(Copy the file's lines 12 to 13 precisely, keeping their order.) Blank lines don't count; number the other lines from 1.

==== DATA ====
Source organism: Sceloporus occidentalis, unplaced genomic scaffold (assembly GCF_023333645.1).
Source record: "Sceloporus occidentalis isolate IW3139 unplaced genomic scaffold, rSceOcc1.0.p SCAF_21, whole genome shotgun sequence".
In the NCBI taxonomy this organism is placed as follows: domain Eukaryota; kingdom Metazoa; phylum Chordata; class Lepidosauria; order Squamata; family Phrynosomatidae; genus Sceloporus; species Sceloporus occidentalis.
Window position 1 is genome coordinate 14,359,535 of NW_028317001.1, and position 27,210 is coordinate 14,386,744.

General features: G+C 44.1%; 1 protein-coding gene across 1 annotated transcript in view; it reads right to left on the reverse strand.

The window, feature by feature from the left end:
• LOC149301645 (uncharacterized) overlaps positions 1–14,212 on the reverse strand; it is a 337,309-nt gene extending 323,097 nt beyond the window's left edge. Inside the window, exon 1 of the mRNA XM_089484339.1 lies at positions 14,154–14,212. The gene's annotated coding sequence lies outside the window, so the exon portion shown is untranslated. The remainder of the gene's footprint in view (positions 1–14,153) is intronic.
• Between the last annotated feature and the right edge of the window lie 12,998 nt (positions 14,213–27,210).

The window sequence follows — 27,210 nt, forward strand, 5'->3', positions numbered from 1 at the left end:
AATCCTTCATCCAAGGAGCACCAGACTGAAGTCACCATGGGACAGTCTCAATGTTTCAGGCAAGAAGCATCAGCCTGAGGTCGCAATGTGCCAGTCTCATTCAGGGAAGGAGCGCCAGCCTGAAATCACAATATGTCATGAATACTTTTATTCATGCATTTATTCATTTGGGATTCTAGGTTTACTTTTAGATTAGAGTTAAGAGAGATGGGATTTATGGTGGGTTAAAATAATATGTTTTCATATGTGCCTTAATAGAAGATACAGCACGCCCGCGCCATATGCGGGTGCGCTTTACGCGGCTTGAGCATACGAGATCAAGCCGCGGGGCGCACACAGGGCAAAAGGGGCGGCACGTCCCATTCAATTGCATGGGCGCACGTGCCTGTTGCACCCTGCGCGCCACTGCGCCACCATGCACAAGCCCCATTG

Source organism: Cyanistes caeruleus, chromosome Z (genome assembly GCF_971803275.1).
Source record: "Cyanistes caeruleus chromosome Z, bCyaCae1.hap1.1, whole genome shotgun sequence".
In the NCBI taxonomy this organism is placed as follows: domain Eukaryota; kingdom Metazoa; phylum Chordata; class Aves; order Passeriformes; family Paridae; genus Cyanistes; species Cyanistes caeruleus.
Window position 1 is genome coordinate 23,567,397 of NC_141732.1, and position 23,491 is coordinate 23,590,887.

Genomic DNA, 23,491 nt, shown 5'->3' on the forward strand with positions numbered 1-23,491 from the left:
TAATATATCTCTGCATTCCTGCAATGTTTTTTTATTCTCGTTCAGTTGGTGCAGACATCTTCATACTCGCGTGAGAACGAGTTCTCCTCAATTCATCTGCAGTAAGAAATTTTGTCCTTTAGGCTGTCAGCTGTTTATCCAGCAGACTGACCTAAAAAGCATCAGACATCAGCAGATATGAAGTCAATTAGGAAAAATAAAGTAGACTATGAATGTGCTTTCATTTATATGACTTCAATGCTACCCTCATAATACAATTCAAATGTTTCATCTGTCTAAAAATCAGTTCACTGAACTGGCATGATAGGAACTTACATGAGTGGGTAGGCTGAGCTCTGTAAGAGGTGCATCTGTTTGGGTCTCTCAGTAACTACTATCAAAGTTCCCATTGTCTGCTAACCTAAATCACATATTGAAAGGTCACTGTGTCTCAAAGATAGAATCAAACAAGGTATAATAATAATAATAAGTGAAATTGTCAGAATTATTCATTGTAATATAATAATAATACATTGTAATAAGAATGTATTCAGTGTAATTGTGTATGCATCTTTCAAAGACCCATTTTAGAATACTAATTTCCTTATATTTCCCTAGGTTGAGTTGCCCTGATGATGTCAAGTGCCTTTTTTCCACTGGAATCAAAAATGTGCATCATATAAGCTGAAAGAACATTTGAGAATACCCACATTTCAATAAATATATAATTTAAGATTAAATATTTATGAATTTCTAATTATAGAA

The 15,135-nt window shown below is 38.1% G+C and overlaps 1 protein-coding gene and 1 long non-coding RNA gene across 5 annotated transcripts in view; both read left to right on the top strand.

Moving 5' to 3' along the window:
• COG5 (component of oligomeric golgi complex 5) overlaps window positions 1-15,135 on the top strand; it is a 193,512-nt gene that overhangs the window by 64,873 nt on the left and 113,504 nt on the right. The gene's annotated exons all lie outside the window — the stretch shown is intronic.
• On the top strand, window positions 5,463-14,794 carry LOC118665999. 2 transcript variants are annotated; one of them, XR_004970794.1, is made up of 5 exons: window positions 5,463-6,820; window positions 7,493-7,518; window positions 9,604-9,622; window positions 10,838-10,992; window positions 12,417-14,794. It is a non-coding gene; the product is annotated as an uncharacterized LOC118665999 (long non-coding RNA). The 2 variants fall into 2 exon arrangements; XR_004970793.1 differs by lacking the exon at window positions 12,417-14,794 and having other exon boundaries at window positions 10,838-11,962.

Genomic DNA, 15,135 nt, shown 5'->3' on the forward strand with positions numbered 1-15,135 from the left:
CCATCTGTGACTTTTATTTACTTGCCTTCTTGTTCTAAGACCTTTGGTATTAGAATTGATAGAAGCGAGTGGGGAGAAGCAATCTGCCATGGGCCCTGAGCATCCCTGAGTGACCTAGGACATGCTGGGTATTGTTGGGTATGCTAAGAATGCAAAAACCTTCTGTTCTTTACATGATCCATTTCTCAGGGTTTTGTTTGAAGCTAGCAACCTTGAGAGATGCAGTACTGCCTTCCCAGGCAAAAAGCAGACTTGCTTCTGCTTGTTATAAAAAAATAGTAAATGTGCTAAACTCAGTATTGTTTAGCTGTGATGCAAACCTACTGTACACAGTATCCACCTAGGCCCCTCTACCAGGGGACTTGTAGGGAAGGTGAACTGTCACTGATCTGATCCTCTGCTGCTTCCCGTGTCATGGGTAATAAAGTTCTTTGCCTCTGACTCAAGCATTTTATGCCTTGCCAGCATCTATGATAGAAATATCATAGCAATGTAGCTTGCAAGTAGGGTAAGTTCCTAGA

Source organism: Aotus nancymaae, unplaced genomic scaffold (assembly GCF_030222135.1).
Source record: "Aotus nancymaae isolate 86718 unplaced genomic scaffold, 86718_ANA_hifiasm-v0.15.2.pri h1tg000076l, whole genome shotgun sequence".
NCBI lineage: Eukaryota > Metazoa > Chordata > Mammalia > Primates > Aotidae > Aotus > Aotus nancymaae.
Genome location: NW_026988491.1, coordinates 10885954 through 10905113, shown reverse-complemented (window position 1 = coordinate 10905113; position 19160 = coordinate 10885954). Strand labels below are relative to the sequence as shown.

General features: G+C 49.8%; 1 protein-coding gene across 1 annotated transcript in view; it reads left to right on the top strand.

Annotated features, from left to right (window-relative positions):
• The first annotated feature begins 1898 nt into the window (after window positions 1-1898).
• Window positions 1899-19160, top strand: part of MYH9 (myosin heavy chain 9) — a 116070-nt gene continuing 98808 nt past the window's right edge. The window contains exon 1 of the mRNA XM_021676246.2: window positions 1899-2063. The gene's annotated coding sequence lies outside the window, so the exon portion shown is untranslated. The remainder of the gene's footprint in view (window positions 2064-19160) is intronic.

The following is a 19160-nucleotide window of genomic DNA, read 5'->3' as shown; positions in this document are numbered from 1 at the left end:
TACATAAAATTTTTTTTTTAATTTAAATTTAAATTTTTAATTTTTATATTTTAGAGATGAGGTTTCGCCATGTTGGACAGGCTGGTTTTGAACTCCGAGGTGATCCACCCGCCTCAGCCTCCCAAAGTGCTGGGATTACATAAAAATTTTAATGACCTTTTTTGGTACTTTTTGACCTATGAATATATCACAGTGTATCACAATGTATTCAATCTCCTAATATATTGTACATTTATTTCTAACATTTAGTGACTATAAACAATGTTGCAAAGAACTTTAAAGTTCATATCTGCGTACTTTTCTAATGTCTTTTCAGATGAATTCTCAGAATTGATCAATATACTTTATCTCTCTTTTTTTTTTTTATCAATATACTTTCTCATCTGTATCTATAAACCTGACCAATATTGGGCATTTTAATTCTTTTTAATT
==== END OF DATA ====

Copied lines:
Source record: "Cyanistes caeruleus chromosome Z, bCyaCae1.hap1.1, whole genome shotgun sequence".
In the NCBI taxonomy this organism is placed as follows: domain Eukaryota; kingdom Metazoa; phylum Chordata; class Aves; order Passeriformes; family Paridae; genus Cyanistes; species Cyanistes caeruleus.